US Mint launches sale of new Hubble Space Telescope dollar coin

Maryland's entry in the U.S. Mint's American Innovation $1 coin series highlights the Hubble Space Telescope and the state's role in managing the orbiting observatory from the ground.  (Image credit: U.S. Mint/NASA)

The Hubble Space Telescope stars on a new U.S. coin in celebration of the observatory's 30 years as a symbol of invention and ingenuity.

The United States Mint is starting sales of the Maryland American Innovation $1 Coin on Monday (Dec. 14) with rolls and bags of the new golden dollar. The multi-year American Innovation series commemorates the pioneering efforts of individuals or groups from all 50 U.S. states, the District of Columbia and the U.S. territories. The Hubble Space Telescope is managed from sites in Maryland, including NASA's Goddard Space Flight Center in Greenbelt and Space Telescope Science Institute in Baltimore.

"We are proud to share this new $1 coin with our fellow Marylanders and the nation, highlighting our state's contributions to expanding our knowledge of the universe," Maryland Governor Larry Hogan said in a statement.

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The Maryland American Innovation 2020 $1 Reverse Proof Coin will be released by the U.S. Mint on Dec. 30, 2020. (Image credit: U.S. Mint)

Named for American astronomer Edwin Hubble, the Hubble Space Telescope was deployed into orbit by NASA's STS-31 crew aboard the space shuttle Discovery in April 1990. Three years later, the first of five servicing missions corrected a flaw in the telescope's primary mirror, enabling the start of three decades of discoveries.

"The Hubble Space Telescope is an important research tool that provides critical information about the universe, which has led to many scientific discoveries," said David Ryder, director of the U.S. Mint. "Data transmitted by Hubble has helped refine estimates of the age of the universe, trace the growth of galaxies, identify and study planets, identify black holes and observe stars."

The Maryland American Innovation coin's reverse, or tail's side, depicts the space telescope orbiting Earth, surrounded by a field of stars. NASA's recently-restored logotype, known as the "worm," is included on the telescope's body on the coin, as it appears on the real observatory.

The inscriptions "United States of America," "The Hubble Space Telescope" and "Maryland" on the coin are rendered in the same font as the NASA worm.

The design was created and sculpted by Joe Menna, chief designer at the Mint, who has had a lifelong interest in space exploration.

"For me, it was a really exciting thing to do, just as with previous NASA-related coins. Space is a big passion of mine and has been since I was a kid, so it was really great opportunity," said Menna in a video interview released by the Mint.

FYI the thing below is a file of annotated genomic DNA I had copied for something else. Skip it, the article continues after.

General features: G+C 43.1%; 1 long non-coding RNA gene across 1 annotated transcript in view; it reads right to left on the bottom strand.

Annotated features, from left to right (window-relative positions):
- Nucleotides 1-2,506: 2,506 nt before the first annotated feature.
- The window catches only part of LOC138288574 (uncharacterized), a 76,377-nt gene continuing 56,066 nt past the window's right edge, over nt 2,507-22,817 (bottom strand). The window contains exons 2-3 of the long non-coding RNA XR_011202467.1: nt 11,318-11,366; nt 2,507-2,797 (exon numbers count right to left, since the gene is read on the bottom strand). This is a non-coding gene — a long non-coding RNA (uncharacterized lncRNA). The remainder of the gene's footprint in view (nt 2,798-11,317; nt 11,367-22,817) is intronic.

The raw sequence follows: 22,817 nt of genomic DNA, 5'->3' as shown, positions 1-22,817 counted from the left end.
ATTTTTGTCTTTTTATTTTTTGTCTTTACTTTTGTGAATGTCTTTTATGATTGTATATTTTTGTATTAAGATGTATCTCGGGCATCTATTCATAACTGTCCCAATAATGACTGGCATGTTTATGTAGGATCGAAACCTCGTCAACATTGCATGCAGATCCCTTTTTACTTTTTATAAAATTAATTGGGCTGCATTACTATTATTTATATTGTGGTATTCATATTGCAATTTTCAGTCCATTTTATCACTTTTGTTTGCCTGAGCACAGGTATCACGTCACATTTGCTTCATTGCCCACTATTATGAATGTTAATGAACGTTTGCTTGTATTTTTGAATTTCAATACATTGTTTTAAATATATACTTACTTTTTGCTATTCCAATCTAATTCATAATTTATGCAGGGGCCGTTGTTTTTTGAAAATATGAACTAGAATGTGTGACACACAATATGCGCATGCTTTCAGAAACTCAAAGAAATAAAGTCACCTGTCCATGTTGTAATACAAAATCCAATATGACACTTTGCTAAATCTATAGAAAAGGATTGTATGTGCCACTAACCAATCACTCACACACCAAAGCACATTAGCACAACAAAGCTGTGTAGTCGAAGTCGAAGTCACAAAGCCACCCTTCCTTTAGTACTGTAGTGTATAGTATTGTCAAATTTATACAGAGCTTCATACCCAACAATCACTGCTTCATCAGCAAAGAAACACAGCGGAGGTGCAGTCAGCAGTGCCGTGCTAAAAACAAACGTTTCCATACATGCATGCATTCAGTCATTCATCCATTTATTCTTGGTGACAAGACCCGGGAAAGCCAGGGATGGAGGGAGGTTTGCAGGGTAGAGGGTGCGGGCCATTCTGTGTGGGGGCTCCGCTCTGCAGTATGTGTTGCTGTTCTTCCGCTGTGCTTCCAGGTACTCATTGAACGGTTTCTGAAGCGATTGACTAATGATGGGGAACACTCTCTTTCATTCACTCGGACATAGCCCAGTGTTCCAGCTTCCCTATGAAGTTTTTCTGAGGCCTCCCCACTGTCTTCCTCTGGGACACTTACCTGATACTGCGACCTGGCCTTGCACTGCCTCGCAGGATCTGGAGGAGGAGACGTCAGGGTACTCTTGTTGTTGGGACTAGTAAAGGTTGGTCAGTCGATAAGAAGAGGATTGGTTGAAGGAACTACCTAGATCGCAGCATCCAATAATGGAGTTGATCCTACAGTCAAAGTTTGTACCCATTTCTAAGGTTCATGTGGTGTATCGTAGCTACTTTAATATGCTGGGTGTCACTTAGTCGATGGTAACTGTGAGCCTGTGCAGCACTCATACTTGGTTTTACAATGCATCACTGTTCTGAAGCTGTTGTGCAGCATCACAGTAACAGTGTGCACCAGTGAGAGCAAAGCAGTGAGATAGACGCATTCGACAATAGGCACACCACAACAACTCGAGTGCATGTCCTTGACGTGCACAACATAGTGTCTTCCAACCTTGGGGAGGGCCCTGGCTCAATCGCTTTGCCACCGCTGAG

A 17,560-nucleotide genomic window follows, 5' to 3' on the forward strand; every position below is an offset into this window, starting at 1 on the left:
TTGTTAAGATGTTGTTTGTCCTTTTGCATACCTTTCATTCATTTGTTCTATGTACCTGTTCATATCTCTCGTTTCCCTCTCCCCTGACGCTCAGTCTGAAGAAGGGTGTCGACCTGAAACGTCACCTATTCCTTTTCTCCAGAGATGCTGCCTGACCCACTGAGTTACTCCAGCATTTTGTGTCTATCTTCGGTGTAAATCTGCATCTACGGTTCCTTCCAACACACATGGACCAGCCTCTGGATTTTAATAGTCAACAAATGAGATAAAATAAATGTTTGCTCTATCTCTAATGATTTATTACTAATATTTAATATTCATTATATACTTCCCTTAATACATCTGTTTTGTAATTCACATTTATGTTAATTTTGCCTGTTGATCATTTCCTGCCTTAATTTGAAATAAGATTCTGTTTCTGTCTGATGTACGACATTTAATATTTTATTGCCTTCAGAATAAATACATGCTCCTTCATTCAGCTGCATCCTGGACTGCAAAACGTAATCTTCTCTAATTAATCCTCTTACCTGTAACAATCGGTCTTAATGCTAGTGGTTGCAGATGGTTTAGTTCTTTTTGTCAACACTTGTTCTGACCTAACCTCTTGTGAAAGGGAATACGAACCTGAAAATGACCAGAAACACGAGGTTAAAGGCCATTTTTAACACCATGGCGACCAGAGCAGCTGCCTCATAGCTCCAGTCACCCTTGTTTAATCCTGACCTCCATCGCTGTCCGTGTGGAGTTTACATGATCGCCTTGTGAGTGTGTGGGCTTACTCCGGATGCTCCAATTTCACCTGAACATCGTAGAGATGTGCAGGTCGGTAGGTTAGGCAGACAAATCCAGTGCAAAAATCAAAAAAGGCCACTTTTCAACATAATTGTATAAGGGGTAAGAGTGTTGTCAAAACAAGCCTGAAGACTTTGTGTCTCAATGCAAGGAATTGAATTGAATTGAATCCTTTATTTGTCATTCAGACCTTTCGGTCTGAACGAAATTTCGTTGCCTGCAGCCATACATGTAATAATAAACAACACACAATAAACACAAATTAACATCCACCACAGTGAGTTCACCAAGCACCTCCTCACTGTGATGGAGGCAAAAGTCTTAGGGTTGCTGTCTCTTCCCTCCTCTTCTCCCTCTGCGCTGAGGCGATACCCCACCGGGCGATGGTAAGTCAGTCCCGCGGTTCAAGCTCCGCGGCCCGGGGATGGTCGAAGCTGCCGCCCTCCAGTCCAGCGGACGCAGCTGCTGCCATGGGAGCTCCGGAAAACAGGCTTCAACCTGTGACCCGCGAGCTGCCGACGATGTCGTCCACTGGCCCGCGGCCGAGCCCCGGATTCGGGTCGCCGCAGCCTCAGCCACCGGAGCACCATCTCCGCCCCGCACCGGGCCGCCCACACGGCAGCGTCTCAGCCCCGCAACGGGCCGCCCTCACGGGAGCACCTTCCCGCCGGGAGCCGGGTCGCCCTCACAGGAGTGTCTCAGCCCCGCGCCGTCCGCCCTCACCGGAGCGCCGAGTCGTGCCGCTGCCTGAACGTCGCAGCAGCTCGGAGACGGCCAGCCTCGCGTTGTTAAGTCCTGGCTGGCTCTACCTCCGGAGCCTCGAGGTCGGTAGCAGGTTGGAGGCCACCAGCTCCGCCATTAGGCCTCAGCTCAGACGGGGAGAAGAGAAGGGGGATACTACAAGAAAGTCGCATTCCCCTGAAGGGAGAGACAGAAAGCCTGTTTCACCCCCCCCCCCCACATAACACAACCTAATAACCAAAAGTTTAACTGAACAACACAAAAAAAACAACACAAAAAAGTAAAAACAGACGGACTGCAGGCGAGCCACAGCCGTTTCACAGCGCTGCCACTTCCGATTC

The obverse, or head's side, of the coin, which is common to all of the coins in the American Innovation series, features a representation of the Statue of Liberty.

The bags and rolls of the Maryland American Innovation $1 coin, featuring the Hubble Space Telescope, are uncirculated and are produced at the Mint's Philadelphia and Denver facilities. Beginning at noon EST (1700 GMT), the coins will go on sale from the Mint's website in rolls of 25 coins for $34.50 or in bags of 100 coins for $117.50.

The Mint also plans to offer individual, reverse-proof coins, packaged in a four-panel envelope with information about the coin and its inspiration, the Hubble Space Telescope, on Dec. 30. The coins in these sets will each feature a frosted background with design elements polished to a mirror-like finish. The Maryland American Innovation 2020 $1 Reverse Proof Coin will sell for $11.50 each and be limited to 50,000 sets.

Maryland's coin is the second entry in the American Innovation series to feature a space or astronomy theme. The first, issued for Delaware on Nov. 7, 2019, honored astronomer Annie Jump Cannon, who invented a system for classifying the stars that is still in use today.

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Robert Z. Pearlman Editor, Contributor

Robert Pearlman is a space historian, journalist and the founder and editor of, an online publication and community devoted to space history with a particular focus on how and where space exploration intersects with pop culture. Pearlman is also a contributing writer for and co-author of "Space Stations: The Art, Science, and Reality of Working in Space” published by Smithsonian Books in 2018. He previously developed online content for the National Space Society and Apollo 11 moonwalker Buzz Aldrin, helped establish the space tourism company Space Adventures and currently serves on the History Committee of the American Astronautical Society, the advisory committee for The Mars Generation and leadership board of For All Moonkind. In 2009, he was inducted into the U.S. Space Camp Hall of Fame in Huntsville, Alabama. In 2021, he was honored by the American Astronautical Society with the Ordway Award for Sustained Excellence in Spaceflight History.